The good news widely reported this morning of positive results from a clinical drug trial at Boston Children's Hospital for the previously "untreatable" rapid aging disorder in children known as progeria has its scientific roots in basic biology discoveries made in recent years.
A paper published Monday in the Proceedings of the National Academy of Sciences (PNAS) reports that the use of farnesyl transferase inhibitors (FTI) significantly slows the progress of progeria, a rare and until now "untreatable" lethal genetic disorder. Also known as Hutchinson-Gilford Progeria Syndrome (HGPS), progeria has been described as out-of-control rapid aging in children. A ""normal"" baby born with HGPS will stop growing by 16-18 months and quickly develop signs of old age including hair loss, thin skin, osteoporosis and, most dangerously, progressive arteriosclerosis. By 10 years of age progeria children appear to be 80. The PNAS paper apparently shows a significant slowing of bone loss and blood vessel blockage.
This clinical trial grew out of the identification of the defective progeria gene, LMNA, in 2003 through the Human Genome Project and the laboratory of current NIH Director Francis Collins. But the link to defective proteins called lamins that make up the envelope surrounding the cell nucleus came about through "untargeted" basic cell biology research. Veteran lamin researchers remember having their grant applications dismissed by review panels as "boring" and irrelevant. But basic work by Robert Goldman of the Northwestern University School of Medicine and other nuclear lamin researchers around the world revealed that a greasy tag molecule called farnesyl accumulates on defective Lamin A proteins, eventually warping the structure of the entire nuclear envelope and disrupting the orderly production of genetic messages in the nucleus that direct normal growth.
The identification of the defective LMNA gene transformed progeria into a "laminopathy," a now growing class of diseases caused by problems with the once-irrelevant nuclear lamins. "Normal" aging is thought to involve many of the same processes as laminopathies and gives this new clinical trial implications beyond progeria. With the discovery of the lamin link, clinical researchers were suddenly looking for farnesyl transferase inhibitors (FTI) for progeria treatment. They zeroed in on Lonafarnib, an FTI drug developed by Merck that had been extensively tested and found safe for use in adults and children but ineffective against its brain cancer targets. In the two and a half year clinical trial, physicians at Boston Children's gave Lonafarnib to 26 children with progeria.
The American Society for Cell Biology has been reporting on progeria since 2006. In 2008, the ASCB Newsletter published a report on the proposed clinical drug trial. The ASCB has pulled together a file of these earlier reports for reporters and the general public interested in the deeper scientific background of progeria at: http://www.ascb.org/progeria-background.html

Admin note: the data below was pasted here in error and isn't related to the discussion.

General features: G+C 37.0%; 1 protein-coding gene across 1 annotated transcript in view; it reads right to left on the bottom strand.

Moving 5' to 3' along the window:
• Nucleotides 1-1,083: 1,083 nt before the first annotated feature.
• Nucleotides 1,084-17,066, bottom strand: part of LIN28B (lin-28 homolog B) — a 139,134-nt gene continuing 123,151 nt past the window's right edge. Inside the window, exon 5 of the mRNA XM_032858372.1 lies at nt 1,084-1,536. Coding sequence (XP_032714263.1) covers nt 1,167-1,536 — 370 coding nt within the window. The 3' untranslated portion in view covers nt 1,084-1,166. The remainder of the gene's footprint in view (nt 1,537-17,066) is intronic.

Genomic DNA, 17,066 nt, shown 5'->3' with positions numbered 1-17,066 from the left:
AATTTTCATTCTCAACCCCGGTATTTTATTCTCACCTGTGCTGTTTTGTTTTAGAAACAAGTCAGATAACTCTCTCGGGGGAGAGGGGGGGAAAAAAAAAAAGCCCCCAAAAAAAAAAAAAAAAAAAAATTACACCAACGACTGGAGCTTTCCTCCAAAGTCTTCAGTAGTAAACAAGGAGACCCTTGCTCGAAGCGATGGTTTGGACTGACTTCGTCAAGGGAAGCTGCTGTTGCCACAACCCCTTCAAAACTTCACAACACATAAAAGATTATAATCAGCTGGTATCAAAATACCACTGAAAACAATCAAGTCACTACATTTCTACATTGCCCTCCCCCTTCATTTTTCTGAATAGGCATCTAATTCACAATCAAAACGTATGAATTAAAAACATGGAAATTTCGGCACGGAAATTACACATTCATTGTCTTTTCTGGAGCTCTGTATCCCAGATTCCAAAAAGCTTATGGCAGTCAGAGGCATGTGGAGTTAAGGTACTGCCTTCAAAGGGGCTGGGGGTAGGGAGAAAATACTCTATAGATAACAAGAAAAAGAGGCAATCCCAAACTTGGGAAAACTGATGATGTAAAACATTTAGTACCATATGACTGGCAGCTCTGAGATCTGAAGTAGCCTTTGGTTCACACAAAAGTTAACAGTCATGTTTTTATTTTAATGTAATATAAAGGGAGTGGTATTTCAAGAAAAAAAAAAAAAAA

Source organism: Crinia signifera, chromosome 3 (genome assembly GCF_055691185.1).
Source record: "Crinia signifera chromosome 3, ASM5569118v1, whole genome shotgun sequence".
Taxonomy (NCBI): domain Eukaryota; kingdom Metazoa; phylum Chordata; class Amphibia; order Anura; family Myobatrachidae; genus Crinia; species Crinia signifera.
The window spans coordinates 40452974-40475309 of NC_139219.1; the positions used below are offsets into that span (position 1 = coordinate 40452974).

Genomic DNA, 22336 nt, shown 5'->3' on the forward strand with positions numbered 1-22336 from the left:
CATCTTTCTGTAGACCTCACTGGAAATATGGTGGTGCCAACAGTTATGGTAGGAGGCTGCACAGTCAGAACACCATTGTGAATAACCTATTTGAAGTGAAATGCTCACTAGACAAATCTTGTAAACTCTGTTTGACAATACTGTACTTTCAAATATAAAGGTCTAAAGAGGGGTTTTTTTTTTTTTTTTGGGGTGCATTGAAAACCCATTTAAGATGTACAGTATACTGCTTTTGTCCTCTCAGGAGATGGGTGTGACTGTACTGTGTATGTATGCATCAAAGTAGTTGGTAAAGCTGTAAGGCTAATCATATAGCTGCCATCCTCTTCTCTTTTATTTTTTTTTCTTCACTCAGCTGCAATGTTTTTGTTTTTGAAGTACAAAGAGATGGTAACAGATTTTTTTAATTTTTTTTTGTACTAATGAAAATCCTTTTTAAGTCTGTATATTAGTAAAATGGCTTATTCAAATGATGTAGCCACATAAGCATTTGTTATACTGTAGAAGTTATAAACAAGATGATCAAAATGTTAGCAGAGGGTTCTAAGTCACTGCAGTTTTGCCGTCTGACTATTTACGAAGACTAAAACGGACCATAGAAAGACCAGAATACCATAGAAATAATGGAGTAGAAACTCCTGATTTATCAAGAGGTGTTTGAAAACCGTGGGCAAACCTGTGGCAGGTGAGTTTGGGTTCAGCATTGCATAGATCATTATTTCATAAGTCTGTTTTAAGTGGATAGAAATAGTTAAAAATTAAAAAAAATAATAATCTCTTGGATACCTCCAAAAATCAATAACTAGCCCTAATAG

The PNAS paper was published online before print September 24, 2012, doi: 10.1073/pnas.1202529109 PNAS September 24, 2012 Gordon, Leslie B. et al, Clinical trial of a farnesyltransferase inhibitor in children with Hutchinson–Gilford progeria syndrome
Reporters: For further information, contact ASCB Science Writer John Fleischman, firstname.lastname@example.org or 513-706-0212.
John Fleischman | EurekAlert!
Newly designed molecule binds nitrogen
23.02.2018 | Julius-Maximilians-Universität Würzburg
Atomic Design by Water
23.02.2018 | Max-Planck-Institut für Eisenforschung GmbH
A group of researchers led by Andrea Cavalleri at the Max Planck Institute for Structure and Dynamics of Matter (MPSD) in Hamburg has demonstrated a new method enabling precise measurements of the interatomic forces that hold crystalline solids together. The paper Probing the Interatomic Potential of Solids by Strong-Field Nonlinear Phononics, published online in Nature, explains how a terahertz-frequency laser pulse can drive very large deformations of the crystal.
By measuring the highly unusual atomic trajectories under extreme electromagnetic transients, the MPSD group could reconstruct how rigid the atomic bonds are...
Quantum computers may one day solve algorithmic problems which even the biggest supercomputers today can’t manage. But how do you test a quantum computer to...
For the first time, a team of researchers at the Max-Planck Institute (MPI) for Polymer Research in Mainz, Germany, has succeeded in making an integrated circuit (IC) from just a monolayer of a semiconducting polymer via a bottom-up, self-assembly approach.
In the self-assembly process, the semiconducting polymer arranges itself into an ordered monolayer in a transistor. The transistors are binary switches used...
Breakthrough provides a new concept of the design of molecular motors, sensors and electricity generators at nanoscale
Researchers from the Institute of Organic Chemistry and Biochemistry of the CAS (IOCB Prague), Institute of Physics of the CAS (IP CAS) and Palacký University...
For photographers and scientists, lenses are lifesavers. They reflect and refract light, making possible the imaging systems that drive discovery through the microscope and preserve history through cameras.
But today's glass-based lenses are bulky and resist miniaturization. Next-generation technologies, such as ultrathin cameras or tiny microscopes, require...
15.02.2018 | Event News
13.02.2018 | Event News
12.02.2018 | Event News
23.02.2018 | Life Sciences
23.02.2018 | Earth Sciences
23.02.2018 | Materials Sciences